Global Policies Shaping the Carbon Footprint Landscape: A Dive into Sustainability Efforts


Global Policies For Carbon Footprint Reduction

What is Carbon Footprint and why is it important to understand?

According to WHO, “a carbon footprint is a measure of the impact your activities have on the amount of carbon dioxide (CO2) produced through the burning of fossil fuels and is expressed as a weight of CO2 emissions produced in tonnes.”

Carbon Footprint reduction is essential to mitigating climate change as these emissions contribute to worldwide global warming and environmental degradation. According to the Annual Global Carbon Budget, 40.9 billion metric tons of carbon dioxide emissions worldwide in 2023, including 36.8 billion tonnes from fossil fuels and industry and 4.1 billion tonnes from land use changes i.e. will rise by 1.1% from 2022. To mitigate the severe effects of climate change.

o mitigate the severe effects of environmental climate change, it is vital to reduce carbon footprint and limit the temperature below 2 degree celsius by The Paris Agreement (2015) under the United Nation Framework Convention on Climate Change(UNFCCC). Various countries and religions have implemented effective and successful climate policies in addressing climate change.

Emission Reduction : Global strategies On Climate Action

The Reality Check Report by The World Bank highlights 25 successful climate policies implemented by countries disparate as Egypt, Niger, China, and Peru. This report provides how Nations coordinates to carry out successful climate policies and on the compromises doing so can require. For example,

  1. Adopting half-moon techniques (digging large half-moon shapes into the soil) in Niger increases yields and reduces land turnover. Trained households cultivated an additional 0.3 hectares of rehabilitated land by the third year after training. These practices contribute to climate change mitigation, improved resilience, enhanced crop productivity and food security.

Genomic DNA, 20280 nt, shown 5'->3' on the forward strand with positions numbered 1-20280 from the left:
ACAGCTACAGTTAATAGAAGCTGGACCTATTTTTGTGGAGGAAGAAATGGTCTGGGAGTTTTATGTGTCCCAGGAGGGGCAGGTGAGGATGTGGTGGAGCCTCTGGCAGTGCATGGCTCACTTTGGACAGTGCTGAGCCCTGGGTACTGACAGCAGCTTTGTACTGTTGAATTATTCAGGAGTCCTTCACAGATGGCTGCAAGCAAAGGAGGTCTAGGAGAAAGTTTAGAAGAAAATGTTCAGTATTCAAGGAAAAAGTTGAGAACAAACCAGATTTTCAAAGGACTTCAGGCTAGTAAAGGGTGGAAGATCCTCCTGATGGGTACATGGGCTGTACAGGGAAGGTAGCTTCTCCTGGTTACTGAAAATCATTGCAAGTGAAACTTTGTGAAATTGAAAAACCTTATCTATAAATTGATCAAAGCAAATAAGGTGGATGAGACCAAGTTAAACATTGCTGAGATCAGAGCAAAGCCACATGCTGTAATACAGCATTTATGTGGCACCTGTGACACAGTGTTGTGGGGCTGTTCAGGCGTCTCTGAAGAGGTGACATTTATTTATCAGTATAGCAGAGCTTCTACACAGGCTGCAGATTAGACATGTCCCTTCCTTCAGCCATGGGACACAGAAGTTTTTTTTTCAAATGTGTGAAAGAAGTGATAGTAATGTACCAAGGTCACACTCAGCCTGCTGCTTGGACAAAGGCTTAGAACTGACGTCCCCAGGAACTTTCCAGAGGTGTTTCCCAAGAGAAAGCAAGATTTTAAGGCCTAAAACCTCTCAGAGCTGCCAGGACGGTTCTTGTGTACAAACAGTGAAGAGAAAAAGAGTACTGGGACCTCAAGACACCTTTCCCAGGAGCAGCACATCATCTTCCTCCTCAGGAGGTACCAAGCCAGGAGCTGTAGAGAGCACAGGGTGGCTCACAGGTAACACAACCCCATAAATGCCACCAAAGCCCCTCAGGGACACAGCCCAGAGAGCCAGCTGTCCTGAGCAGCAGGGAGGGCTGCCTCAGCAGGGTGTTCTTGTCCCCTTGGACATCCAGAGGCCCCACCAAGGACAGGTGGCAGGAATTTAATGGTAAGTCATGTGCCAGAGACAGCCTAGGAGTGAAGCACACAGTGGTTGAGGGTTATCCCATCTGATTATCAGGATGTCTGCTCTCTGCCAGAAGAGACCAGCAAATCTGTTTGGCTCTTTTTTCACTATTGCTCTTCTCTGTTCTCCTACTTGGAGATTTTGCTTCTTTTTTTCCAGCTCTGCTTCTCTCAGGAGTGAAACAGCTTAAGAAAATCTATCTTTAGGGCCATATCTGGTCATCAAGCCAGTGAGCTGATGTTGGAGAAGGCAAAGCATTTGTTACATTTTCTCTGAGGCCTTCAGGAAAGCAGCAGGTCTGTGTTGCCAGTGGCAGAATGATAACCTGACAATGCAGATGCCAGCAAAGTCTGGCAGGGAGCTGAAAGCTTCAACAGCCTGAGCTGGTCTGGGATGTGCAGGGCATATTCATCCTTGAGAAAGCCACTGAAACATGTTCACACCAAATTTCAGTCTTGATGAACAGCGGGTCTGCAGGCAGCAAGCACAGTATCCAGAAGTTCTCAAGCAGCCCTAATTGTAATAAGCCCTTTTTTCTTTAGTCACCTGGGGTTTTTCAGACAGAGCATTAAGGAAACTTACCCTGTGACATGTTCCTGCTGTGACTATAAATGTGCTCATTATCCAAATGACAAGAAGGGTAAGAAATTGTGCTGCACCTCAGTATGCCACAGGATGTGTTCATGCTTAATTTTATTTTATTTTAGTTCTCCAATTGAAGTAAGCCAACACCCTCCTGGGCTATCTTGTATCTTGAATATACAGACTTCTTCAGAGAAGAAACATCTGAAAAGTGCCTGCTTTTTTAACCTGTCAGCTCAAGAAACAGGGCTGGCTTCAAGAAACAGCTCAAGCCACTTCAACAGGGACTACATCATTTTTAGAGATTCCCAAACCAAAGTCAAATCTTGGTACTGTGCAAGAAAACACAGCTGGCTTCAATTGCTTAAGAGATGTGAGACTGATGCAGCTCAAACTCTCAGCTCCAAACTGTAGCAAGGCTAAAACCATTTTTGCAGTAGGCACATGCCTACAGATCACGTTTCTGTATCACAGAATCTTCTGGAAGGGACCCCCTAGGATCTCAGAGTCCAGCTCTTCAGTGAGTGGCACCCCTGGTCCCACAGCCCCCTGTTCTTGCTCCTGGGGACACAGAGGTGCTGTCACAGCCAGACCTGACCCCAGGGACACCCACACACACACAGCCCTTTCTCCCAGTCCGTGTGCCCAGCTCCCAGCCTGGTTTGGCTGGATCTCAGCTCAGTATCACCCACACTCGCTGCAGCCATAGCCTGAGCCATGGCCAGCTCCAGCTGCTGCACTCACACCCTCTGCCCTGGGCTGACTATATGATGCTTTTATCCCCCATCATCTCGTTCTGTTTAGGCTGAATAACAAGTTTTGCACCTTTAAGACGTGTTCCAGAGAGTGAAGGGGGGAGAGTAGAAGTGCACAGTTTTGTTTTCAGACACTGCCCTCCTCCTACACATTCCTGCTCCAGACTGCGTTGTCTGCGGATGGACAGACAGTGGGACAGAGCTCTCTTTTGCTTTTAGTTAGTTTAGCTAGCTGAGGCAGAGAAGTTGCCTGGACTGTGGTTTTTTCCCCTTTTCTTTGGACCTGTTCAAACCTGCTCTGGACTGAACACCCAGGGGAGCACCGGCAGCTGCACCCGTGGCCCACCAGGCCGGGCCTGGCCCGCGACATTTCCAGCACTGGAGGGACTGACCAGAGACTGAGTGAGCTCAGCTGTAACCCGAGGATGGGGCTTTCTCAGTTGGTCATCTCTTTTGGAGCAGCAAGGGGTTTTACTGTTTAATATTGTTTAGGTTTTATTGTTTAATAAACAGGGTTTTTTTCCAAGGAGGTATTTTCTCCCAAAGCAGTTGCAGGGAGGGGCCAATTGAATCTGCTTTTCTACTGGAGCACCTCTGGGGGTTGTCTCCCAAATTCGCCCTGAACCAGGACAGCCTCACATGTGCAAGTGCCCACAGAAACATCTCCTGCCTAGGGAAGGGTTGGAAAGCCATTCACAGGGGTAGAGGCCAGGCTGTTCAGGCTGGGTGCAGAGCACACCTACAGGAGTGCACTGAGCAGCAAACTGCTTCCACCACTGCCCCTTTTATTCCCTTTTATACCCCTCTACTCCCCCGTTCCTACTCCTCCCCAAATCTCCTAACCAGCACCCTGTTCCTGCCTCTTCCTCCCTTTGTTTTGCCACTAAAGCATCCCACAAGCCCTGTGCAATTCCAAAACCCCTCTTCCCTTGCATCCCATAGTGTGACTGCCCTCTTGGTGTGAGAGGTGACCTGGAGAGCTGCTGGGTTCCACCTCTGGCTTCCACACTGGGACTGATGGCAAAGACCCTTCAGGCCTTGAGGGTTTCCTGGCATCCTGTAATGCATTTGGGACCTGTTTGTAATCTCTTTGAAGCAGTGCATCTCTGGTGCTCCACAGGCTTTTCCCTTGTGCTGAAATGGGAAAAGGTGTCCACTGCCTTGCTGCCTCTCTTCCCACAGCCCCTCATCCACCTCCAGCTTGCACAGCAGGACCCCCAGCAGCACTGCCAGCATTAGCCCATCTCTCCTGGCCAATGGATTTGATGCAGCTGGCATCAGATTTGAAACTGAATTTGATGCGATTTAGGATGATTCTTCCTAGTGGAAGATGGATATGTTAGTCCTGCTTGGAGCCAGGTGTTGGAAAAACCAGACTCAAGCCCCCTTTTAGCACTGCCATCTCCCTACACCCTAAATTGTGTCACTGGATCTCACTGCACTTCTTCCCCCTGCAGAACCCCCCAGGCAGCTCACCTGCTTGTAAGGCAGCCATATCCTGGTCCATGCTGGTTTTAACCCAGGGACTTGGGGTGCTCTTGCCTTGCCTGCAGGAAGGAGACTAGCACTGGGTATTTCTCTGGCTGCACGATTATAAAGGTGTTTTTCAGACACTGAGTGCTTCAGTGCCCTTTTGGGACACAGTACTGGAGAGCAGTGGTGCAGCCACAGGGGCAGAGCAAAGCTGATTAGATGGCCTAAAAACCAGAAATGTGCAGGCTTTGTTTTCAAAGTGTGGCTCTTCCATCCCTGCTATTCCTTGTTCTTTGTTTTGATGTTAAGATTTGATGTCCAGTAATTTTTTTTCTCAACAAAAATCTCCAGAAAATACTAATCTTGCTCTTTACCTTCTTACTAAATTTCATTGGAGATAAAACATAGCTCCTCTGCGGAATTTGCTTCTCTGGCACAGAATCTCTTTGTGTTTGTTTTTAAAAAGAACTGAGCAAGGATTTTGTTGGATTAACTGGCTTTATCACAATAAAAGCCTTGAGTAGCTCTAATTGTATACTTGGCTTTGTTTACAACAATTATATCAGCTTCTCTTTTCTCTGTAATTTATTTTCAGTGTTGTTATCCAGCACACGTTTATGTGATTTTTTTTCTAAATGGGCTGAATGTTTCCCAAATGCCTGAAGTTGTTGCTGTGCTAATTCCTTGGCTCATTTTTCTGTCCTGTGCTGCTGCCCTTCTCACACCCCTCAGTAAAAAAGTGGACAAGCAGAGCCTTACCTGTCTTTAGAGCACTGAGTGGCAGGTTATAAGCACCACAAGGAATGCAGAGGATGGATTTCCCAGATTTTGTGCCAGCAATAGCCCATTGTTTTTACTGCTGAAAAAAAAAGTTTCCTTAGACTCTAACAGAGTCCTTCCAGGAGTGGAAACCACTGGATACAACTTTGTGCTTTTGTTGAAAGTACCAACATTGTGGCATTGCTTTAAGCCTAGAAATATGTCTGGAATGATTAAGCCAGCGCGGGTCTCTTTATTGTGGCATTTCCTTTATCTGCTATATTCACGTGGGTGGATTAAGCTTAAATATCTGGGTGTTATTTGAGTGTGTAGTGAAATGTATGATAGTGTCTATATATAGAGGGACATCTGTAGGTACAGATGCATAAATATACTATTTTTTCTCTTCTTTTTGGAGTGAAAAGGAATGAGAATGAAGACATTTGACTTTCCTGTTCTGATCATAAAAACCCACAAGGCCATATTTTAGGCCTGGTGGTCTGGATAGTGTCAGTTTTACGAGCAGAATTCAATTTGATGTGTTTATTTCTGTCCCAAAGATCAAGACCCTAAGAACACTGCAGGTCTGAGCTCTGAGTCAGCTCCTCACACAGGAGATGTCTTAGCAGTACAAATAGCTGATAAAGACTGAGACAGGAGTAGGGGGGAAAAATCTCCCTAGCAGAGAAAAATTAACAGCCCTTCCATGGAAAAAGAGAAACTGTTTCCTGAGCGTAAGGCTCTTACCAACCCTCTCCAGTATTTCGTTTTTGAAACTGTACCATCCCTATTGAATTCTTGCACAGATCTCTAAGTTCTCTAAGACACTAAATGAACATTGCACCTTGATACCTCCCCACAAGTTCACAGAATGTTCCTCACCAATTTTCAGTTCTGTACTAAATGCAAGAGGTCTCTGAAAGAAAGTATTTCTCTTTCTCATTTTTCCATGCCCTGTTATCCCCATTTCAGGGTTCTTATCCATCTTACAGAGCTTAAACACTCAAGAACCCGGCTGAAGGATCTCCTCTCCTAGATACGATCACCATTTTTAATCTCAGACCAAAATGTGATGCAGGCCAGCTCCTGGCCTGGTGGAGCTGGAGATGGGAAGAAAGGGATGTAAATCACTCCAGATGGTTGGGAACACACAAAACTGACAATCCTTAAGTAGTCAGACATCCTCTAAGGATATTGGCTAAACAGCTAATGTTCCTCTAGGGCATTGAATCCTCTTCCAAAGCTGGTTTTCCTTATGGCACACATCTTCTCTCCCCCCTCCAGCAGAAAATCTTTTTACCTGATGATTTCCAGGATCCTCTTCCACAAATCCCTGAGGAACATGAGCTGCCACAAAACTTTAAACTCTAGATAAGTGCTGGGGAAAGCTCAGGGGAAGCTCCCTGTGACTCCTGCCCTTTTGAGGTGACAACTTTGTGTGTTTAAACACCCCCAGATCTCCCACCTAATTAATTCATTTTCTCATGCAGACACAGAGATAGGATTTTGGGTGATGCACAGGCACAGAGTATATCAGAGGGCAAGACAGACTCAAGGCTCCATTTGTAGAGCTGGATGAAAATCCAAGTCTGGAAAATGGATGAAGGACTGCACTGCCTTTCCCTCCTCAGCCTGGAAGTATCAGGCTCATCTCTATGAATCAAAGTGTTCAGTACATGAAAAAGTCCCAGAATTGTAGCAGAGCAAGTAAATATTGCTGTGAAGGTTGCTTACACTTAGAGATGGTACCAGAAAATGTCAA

2. In 2021, China launched national ETS (Emissions Trading Schemes) to contribute in the effective control and gradual reduction of the emission, known as the world's largest carbon market. China’s national ETS regulates more than 2000 power plants in the sectors with annual emissions above 26,000 tCO2, estimated to cover approximately 4 billion tCO2 and contributing about 40% of the country's carbon emission.
  3. Law 30936 by The Ministry of Transport and Communications of Peru, promotes bicycling as a sustainable and efficient mode of transportation and environmental protection.
  4. Over the last five years India's solar capacity significantly increased from 21,651MW to 70,096 MW in 2023, world's third largest solar market which reduced carbon emissions, enhanced energy efficiency and provided employment opportunities in this sector. India’s primary energy demand has doubled from the past two decades, making it the third largest energy consumer globally. The Indian Government promotes utility-scale solar projects, household solar infrastructure, mini grids solar power in rural areas through collaborating political and economic framework to set energy efficiency targets by doing various campaigns and strategies. By 2030, India’s target is to reach 500 GW of installed energy production from non fossil fuel.